Classic Computer Magazine Archive COMPUTE! ISSUE 8 / JANUARY 1981 / PAGE 12


Commodore's new $299 personal computer made an appearance in Las Vegas. The following description of VIC is based on the two units present in the Hilton. These were not final production units, but they should be fairly close.

VIC is not much larger than its keyboard, which is about the same size as the keyboard on current PETs. New additions to the keyboard include a CTL key and four function keys. The VIC doesn't have the numeric pad that the current PETs have.

For display the VIC can use any normal color TV. The display will be 22 characters by 23 lines. Line wrap will allow line lengths of 88 characters. Each character cell in the display has its own background color and character color. An advantage of the 22 character display is that the characters are readable regardless of the character and background colors, as long as they aren't the same. The character set for U.S. units will be the standard PET character set found in the current PET.

The unexpanded VIC will contain BASIC, and user RAM from $1000 to $1FFF. The top 512 bytes are reserved for character memory (like screen memory), leaving 3584 bytes free for BASIC programs. This RAM may be expanded down to $400 which gives 6656 bytes. Or it may be expanded above character memory to give around 28K bytes.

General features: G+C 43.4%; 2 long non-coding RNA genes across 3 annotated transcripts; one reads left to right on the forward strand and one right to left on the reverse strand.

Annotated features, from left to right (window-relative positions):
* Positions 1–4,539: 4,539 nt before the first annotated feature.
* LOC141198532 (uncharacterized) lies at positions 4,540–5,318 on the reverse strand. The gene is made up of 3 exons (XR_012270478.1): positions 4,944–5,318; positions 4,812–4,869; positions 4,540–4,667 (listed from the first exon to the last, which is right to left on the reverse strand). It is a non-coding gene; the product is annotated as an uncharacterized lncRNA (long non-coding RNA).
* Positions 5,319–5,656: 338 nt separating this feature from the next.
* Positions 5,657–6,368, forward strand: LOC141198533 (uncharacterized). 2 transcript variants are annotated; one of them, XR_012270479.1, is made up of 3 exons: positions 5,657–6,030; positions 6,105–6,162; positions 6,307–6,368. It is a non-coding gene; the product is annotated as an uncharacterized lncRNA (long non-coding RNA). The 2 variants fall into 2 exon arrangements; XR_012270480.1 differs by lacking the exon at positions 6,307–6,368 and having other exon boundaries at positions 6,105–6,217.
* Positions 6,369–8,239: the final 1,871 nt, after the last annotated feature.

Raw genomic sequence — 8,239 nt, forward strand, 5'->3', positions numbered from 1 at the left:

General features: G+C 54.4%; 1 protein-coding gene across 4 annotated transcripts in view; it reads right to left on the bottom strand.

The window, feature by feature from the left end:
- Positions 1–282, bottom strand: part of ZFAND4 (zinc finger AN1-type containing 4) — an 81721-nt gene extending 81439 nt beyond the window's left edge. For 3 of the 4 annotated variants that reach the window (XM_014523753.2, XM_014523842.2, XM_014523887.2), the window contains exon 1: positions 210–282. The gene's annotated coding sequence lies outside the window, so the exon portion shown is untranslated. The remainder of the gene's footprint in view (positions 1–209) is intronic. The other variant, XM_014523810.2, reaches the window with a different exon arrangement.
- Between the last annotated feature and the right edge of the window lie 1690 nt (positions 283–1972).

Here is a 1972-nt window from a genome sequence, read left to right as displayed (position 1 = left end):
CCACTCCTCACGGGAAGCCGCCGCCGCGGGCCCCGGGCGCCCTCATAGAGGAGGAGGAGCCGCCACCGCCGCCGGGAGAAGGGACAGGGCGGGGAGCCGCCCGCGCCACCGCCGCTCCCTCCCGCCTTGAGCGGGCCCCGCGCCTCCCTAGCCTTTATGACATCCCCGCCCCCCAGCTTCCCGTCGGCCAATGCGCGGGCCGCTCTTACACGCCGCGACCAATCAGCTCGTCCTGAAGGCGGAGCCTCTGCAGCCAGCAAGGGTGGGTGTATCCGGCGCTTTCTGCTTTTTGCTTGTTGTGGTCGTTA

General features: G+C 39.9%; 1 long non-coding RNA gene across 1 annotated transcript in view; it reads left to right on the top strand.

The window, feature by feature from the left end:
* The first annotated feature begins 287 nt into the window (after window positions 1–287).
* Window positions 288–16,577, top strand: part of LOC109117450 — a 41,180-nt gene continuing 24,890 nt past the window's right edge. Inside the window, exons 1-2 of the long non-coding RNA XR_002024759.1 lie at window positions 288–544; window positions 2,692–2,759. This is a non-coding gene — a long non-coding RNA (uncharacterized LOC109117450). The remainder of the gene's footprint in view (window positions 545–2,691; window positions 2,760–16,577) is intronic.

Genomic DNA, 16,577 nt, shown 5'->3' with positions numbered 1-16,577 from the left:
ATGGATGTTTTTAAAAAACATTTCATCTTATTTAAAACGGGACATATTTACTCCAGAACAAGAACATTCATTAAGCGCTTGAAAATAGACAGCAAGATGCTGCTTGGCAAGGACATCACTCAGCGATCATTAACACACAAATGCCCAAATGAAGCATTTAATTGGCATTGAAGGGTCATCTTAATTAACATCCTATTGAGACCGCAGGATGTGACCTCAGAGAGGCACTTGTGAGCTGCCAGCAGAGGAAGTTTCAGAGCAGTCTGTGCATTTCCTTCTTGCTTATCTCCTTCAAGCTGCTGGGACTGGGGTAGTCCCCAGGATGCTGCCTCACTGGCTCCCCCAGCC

For connection to the outside world there is a video connector. In addition there is a cassette and user port that is much the same as on current PETs. For connection to periperals other than cassette, there is a serial port connector. This port serves the same purpose as the IEEE port on PETs and CBMs. A second method of serial I/O is provided on two of the bits of the user port. A small amount of circuitry is required to convert the TTL output levels to true RS232. For system expansion there is a 44 pin edge finger connector. This is where cartridges will plug in. I was told that one of the expansion products will be an expansion motherboard to allow more than one cartridge to be plugged in at one time.

VIC will contain a BASIC that is essentially the same as BASIC 2.0. It has been modified, however, to allow cartridges with ROM to add new commands to BASIC. One such cartridge will add a set of GRAPHIC commands. Creating color displays in the unexpanded VIC is done using PRINT statements, with special control characters to select colors. Not much information was available on the high resolution display modes of VIC. At the time of the Las Vegas show, the full power of VIC's color display chip have yet to be explored.

Finally, concerning FCC approval, we were told that VIC was currently undergoing tests to determine what needs to be done to meet FCC requirements. If all goes well, I would expect VIC to make its appearance in the marketplace sometime in the first quarter of 1981.

Larry Isaacs